Covid-19 restrictions have led to ‘shadow pandemic’ of abuse

Domestic abuse groups have outlined the deficiencies in support services to Oireachtas

Public health measures designed to curb the spread of Covid-19 have led to a “shadow pandemic” involving an escalation of violence for survivors of domestic abuse as a consequence of families being locked-down with perpetrators, stakeholders have said.

Representatives from a number of organisations working with women and men in domestic abuse situations gave evidence to the Oireachtas justice committee on Wednesday on the topic of women’s shelters and domestic abuse refuges.

Saoirse Domestic Violence Services chief executive Allison Graham said that since opening its Tallaght refuge 16 years ago, the group has not had the space to accommodate all the requests for refuge.

“This unfortunately is the same experience in every refuge across Ireland,” she said. “There just are not enough spaces.

“In 2020, we had to turn away 369 requests for refuge from women and children fleeing for their lives. That equates to us not been able to offer safe shelter to 78 per cent of the requests in that year alone.

“Every person has been touched by the Covid-19 pandemic and none more so than survivors of domestic violence. The shadow pandemic refers to the escalation of the violence as a consequence of families being locked-down with perpetrators during restrictions.

“They were unable to make a call to family, friends, a support service or even the gardaí, as their every move was being monitored.

“Children out of school due to Covid-19, living in abuse 24/7, with no escape from the environment for even short periods, or to get support from a grandparent or teacher, has been devastating to them.”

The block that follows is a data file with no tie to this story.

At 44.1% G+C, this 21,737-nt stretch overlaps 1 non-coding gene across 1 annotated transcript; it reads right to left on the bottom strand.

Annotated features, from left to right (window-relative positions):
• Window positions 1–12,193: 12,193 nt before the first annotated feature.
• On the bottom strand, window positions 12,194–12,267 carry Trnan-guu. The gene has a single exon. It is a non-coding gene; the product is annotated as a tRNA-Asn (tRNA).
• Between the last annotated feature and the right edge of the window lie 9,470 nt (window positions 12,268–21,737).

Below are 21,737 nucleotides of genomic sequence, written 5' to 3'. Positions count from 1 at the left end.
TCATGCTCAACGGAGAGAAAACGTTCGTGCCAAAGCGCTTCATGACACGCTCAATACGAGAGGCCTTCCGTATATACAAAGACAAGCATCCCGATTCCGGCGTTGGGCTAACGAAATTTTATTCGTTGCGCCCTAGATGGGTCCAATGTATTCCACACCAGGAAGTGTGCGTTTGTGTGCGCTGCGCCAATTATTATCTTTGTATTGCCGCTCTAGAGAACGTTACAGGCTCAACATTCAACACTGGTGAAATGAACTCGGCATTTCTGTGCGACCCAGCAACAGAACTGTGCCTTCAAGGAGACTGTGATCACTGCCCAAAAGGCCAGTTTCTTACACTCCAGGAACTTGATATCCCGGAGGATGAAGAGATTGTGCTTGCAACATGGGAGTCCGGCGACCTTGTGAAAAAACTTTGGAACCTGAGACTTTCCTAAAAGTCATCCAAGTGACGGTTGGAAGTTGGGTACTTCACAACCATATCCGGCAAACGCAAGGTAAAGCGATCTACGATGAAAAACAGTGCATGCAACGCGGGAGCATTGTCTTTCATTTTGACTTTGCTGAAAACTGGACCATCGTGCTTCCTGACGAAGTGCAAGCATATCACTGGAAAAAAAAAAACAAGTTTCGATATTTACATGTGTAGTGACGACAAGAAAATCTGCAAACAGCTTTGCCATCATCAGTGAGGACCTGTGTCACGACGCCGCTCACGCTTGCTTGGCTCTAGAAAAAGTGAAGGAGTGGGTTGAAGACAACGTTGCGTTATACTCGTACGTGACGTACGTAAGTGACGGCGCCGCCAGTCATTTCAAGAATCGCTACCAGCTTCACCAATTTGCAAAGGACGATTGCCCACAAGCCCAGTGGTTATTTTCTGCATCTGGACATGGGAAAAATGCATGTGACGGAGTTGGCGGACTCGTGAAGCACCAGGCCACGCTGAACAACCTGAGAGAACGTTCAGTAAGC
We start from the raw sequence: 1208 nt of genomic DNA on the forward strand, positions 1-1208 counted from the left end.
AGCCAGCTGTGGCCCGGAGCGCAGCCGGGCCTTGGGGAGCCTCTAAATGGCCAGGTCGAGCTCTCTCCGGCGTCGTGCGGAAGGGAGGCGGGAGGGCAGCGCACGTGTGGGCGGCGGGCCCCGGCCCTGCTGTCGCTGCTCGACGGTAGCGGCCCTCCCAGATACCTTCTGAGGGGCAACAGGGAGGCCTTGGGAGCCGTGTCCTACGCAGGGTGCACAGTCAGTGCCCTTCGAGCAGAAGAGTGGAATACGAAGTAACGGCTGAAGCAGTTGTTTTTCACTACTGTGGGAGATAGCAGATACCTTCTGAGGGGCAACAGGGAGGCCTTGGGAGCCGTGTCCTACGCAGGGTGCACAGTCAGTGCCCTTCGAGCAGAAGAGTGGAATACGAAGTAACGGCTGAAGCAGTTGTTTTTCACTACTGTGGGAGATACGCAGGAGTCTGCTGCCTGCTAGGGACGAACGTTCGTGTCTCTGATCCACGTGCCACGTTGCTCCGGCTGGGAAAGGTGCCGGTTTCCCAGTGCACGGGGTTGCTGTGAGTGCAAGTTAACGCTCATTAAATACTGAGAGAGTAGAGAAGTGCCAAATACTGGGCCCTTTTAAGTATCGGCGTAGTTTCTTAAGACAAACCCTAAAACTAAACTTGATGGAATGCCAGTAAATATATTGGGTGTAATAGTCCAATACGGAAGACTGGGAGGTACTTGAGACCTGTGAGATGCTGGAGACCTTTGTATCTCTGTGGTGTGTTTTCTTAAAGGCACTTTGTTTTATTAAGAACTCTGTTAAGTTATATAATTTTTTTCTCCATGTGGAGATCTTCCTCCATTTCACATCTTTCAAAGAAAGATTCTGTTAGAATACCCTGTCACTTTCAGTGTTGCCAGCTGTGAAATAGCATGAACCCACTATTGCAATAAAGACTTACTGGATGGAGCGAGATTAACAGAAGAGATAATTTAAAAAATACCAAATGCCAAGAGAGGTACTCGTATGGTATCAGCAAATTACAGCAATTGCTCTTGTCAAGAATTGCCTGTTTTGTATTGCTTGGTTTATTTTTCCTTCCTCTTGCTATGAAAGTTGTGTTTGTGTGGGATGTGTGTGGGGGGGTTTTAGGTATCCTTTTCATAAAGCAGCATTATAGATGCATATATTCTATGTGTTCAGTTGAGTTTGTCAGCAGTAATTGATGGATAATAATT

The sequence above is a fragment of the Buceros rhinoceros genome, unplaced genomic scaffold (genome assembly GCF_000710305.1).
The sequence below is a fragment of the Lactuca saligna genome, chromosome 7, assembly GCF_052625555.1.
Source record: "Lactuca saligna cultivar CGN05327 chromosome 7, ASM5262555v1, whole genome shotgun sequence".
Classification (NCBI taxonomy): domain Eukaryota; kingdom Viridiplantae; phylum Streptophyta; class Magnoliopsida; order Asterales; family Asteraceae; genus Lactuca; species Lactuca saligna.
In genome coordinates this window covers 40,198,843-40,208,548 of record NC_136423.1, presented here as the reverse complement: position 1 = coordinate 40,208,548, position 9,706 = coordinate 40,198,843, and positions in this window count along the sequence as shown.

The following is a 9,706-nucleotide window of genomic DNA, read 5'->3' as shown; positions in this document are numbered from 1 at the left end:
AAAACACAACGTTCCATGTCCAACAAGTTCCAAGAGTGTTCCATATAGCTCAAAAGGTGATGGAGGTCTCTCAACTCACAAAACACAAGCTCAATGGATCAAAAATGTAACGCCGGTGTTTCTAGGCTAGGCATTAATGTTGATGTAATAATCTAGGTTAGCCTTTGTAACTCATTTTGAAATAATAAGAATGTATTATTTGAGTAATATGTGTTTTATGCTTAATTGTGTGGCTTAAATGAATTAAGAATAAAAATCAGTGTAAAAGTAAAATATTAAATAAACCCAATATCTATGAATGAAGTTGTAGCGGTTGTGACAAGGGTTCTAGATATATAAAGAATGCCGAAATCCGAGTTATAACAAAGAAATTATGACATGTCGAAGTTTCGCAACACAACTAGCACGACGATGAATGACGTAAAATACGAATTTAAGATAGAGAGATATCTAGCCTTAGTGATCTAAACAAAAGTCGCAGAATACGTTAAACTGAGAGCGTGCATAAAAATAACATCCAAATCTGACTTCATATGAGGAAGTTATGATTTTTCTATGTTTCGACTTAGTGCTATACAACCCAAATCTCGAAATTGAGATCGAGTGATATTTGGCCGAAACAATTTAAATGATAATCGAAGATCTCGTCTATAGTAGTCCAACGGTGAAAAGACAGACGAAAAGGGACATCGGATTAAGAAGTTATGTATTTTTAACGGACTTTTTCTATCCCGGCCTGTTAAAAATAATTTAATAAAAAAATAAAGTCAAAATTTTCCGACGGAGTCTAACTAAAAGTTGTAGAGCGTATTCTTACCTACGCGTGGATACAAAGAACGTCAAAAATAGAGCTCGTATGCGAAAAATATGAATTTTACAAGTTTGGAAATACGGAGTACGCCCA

Safe Ireland chief executive Mary McDermott told parliamentarians Ireland’s domestic violence accommodation infrastructure is “critically deficient” placing women, and children “at very real risk of grievous trauma, injury or fatality”.

She said there were 57,277 calls to local and national helplines in 2020 as well as 23,785 incidents reported to gardaí and 4,000 breaches of protective orders.

“With only 144 refuge spaces available across the entire country, domestic violence services faced unmet requests for refuge from 1,351 women between March and August 2020,” she said.

“Without the corporate assistance of Airbnb who generously made hotel beds available for refuge, the outcomes for women and children would have been much bleaker.”

Men’s Aid chief executive Kathrina Bentley said the group supported more than 5,000 men last year, and that it expects this number to increase to 8,000 men this year.

“Government research from 2005 showed that 95 per cent of abuse experienced by men is not reported to gardaí,” she said. “The under reporting of domestic violence is a huge concern, highlighting how difficult it is for men to report an abusive partner.

“Men in Ireland are aware there are no refuge options so don’t usually ask however to date we have had over 30 requests for a safe bed this year.”

Women’s Aid spokeswoman Christina Sherlock said Ireland does not have enough refuge places available to meet the standards of the Istanbul Convention – an international treaty on combatting violence against women.

She said there are currently nine counties without refuges. “This urgently needs to be addressed,” she said, adding that funding is a “significant issue” in the area of domestic violence and abuse.

“Funding for refuges needs to be increased urgently to meet the surge in demand brought on by the pandemic and to maintain compliance with Covid-19 health regulations,” she said.

“Funding is also needed for the provision of specialist children’s support in refuges and to fund qualified external supervision support for all domestic violence specialist support workers.”